A Prince William County man died Tuesday morning at Potomac Hospital after it took 32 minutes for volunteer rescue personnel to reach his home and the two squads that did arrive did not have anyone trained in the use of special life-support equipment, according to hospital and county records.

A call for help for James Overman, 47, of 15150 Woodsman La., was placed to the county's 911 emergency number at 6:07 a.m., according to fire and rescue records. When the closest rescue squad did not respond to a dispatcher's call, a second squad was called. The sequence repeated itself until six squads were called, two of which responded, both arriving at 6:39 a.m. at Overman's home, according to the records.

Overman, who worked for the Office of Management and Budget, received cardiopulmonary resuscitation at his home but was not treated with advanced life support equipment such as defibrillators and heart monitors until he arrived at Potomac Hospital, about four miles from his home, about 7 a.m., nearly an hour after the 911 call was placed, according to the records.

He failed to respond to the treatment and was pronounced dead at 7:21 a.m., hospital personnel said. An autopsy showed he died of a heart attack.

The incident comes as Prince William -- Northern Virginia's second-largest jurisdiction, with 200,000 people -- is grappling with residents' demands for increased services from a county strapped to pay for them. Its jail is crowded, its roads are clogged, its crime rate is rising and its 911 system -- which malfunctioned for 45 minutes earlier this month -- and its volunteer-dominated fire and rescue system have recently come under scrutiny.

County Executive Robert S. Noe Jr. has designated the county's fire and rescue services a major issue for 1988. Critics of the system have cited concerns such as the fact that paid personnel are not on duty 24 hours a day and that advanced life support is not consistently available.

"This is what I had feared," Noe said yesterday. He said he had asked for a written report on the incident from Selby Jacobs, director of fire and rescue services.

Northern Virginia Medical Examiner James C. Beyer said that although it is impossible to say whether response time played a role in Overman's death, "the general rule of thumb is that the sooner the treatment, the greater the chance for success."

Dr. Thomas Ryan, medical director for Prince William County's western half, declined to comment specifically about the case but noted that the American Heart Association advises that CPR be given within four minutes of cardiac arrest and that ALS be administered within eight minutes. "Any prolongation of those times decreases a patient's chances," he said.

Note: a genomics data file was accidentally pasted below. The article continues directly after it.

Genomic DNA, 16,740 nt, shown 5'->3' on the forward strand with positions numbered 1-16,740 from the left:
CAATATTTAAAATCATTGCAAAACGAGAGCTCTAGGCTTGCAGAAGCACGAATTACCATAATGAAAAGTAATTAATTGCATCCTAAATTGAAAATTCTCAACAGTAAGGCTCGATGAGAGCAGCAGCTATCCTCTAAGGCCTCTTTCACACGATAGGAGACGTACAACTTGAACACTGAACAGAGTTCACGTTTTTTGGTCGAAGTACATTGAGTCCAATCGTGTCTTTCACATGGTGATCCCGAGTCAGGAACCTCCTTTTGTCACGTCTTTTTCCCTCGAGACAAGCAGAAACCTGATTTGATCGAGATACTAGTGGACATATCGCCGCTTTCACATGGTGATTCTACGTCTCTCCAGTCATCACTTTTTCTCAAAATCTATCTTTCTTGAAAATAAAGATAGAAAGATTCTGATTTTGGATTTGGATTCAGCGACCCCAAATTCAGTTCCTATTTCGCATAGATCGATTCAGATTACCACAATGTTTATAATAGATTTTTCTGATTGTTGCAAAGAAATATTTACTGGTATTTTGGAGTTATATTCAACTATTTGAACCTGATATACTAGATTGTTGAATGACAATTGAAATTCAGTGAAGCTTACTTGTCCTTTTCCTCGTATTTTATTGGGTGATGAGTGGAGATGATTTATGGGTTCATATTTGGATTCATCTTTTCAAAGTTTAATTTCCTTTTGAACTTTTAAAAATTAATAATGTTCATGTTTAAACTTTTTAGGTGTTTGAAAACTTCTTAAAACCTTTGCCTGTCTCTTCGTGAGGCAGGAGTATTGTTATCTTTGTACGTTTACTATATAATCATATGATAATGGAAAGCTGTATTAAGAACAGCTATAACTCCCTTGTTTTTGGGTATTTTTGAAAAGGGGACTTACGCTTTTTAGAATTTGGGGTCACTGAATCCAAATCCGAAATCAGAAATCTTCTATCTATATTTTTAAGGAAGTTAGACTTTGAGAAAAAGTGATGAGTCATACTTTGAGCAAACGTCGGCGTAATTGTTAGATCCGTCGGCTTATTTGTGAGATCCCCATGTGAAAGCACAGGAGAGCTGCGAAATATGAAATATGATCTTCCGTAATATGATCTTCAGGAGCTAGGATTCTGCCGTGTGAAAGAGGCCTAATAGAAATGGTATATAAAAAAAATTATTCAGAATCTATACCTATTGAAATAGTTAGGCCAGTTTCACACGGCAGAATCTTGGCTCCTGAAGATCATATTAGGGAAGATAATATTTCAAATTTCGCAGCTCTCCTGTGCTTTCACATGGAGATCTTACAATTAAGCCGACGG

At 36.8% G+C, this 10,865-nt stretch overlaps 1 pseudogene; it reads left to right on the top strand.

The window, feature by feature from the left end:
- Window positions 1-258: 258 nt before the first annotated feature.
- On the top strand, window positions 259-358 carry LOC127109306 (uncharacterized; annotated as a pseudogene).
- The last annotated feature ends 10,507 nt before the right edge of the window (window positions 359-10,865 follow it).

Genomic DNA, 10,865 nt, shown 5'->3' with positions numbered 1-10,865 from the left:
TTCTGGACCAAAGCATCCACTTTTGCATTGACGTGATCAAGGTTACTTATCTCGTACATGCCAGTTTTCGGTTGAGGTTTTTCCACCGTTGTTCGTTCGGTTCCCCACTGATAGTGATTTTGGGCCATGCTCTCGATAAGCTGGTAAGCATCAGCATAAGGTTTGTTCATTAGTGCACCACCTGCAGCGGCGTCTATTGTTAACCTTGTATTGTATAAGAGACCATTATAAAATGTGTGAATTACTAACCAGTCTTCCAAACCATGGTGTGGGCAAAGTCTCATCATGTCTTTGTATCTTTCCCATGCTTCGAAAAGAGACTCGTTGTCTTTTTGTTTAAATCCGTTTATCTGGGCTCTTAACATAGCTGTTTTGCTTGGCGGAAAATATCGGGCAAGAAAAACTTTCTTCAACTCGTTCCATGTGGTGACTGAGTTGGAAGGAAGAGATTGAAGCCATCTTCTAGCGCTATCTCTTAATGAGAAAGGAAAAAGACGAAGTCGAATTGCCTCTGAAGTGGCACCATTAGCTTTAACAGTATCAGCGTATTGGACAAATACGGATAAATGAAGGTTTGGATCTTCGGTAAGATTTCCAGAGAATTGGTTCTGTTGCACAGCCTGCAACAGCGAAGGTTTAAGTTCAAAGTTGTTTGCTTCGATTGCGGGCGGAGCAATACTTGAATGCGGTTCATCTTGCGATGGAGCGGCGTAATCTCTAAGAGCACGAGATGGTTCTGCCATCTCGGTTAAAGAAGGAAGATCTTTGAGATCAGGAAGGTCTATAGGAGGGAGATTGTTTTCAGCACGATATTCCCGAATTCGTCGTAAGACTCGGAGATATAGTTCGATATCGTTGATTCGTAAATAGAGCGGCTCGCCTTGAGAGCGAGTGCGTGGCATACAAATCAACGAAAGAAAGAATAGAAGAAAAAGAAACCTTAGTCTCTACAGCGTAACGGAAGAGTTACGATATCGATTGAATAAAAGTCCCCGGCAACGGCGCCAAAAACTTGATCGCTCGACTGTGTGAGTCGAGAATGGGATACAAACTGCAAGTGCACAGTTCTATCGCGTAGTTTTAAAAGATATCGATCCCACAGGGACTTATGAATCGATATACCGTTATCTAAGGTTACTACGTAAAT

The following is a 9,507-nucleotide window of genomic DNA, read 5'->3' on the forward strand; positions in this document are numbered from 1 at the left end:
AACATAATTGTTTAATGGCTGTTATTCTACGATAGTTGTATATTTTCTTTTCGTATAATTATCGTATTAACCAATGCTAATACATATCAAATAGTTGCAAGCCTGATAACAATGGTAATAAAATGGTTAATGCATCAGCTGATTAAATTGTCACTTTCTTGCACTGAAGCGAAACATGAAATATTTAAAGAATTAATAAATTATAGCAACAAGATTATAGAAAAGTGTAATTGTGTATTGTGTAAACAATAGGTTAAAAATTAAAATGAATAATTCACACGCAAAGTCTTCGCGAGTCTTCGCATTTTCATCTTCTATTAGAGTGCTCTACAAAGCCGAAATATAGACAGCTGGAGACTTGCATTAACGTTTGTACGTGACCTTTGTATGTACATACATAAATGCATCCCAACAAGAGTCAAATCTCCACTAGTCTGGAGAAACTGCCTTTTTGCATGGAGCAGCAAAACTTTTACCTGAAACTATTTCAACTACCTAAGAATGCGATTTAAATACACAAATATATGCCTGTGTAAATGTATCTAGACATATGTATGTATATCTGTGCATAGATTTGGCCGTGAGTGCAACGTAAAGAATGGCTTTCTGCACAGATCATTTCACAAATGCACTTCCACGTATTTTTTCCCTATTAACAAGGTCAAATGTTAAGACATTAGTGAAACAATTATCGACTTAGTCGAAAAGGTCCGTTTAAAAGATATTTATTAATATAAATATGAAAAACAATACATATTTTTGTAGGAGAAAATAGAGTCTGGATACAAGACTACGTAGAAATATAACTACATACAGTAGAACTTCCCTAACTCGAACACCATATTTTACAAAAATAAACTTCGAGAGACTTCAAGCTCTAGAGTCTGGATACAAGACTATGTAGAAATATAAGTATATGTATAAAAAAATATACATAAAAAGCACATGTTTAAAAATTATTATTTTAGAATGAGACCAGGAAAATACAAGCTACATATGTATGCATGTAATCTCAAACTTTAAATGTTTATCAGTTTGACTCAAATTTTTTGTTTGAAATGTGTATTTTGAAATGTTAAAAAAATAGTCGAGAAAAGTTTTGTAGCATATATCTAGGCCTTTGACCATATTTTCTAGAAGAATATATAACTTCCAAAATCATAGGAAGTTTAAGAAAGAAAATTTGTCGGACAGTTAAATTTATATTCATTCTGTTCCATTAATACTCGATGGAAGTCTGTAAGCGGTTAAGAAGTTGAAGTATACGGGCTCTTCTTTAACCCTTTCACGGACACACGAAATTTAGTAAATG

Overman's wife Charlotte asked yesterday about the half hour it took for help to arrive for her husband, responded: "Is that all it took? I thought it was an extraordinary amount of time." Overman, reached in Hinton, Iowa, where she was preparing for her husband's funeral Saturday, declined to comment further.

Prince William is served by 109 paid, nonadministrative fire and rescue personnel and more than 700 volunteers divided among 12 autonomous fire companies.

Paid personnel work from 7 a.m. to 5 p.m. Monday through Friday, leaving what critics have called "windows of vulnerability" at certain times on weekends and on holidays, and during the 5-to-7 morning and evening rush hours. It was during this time -- when critics say the service is additionally vulnerable because volunteers may be commuting to or from work -- that Overman needed help.

"I don't know how to describe this other than it is absolutely deplorable," Supervisor Edwin C. King (D-Dumfries) said yesterday. "And I don't say that to show disrespect to the volunteers. They are just that -- volunteers" who have other responsibilities. "It is very unfortunate and regrettable that he {Overman} had his heart attack at the worst possible time for the system."

"We have known the exposure exists; the supervisors have known," Noe said. "I had hoped we would be able to address this before we had an incident like this to point it out so vividly."

The fire chief for the two rescue stations called first to help Overman did not return a reporter's phone calls yesterday.

Chief Billy Spicer of the Occoquan-Woodbridge-Lorton volunteer company, which had secondary responsibility and which also did not respond to two calls from the dispatcher, said he had not heard of the incident, but "obviously there was a shortage of manpower . . . . "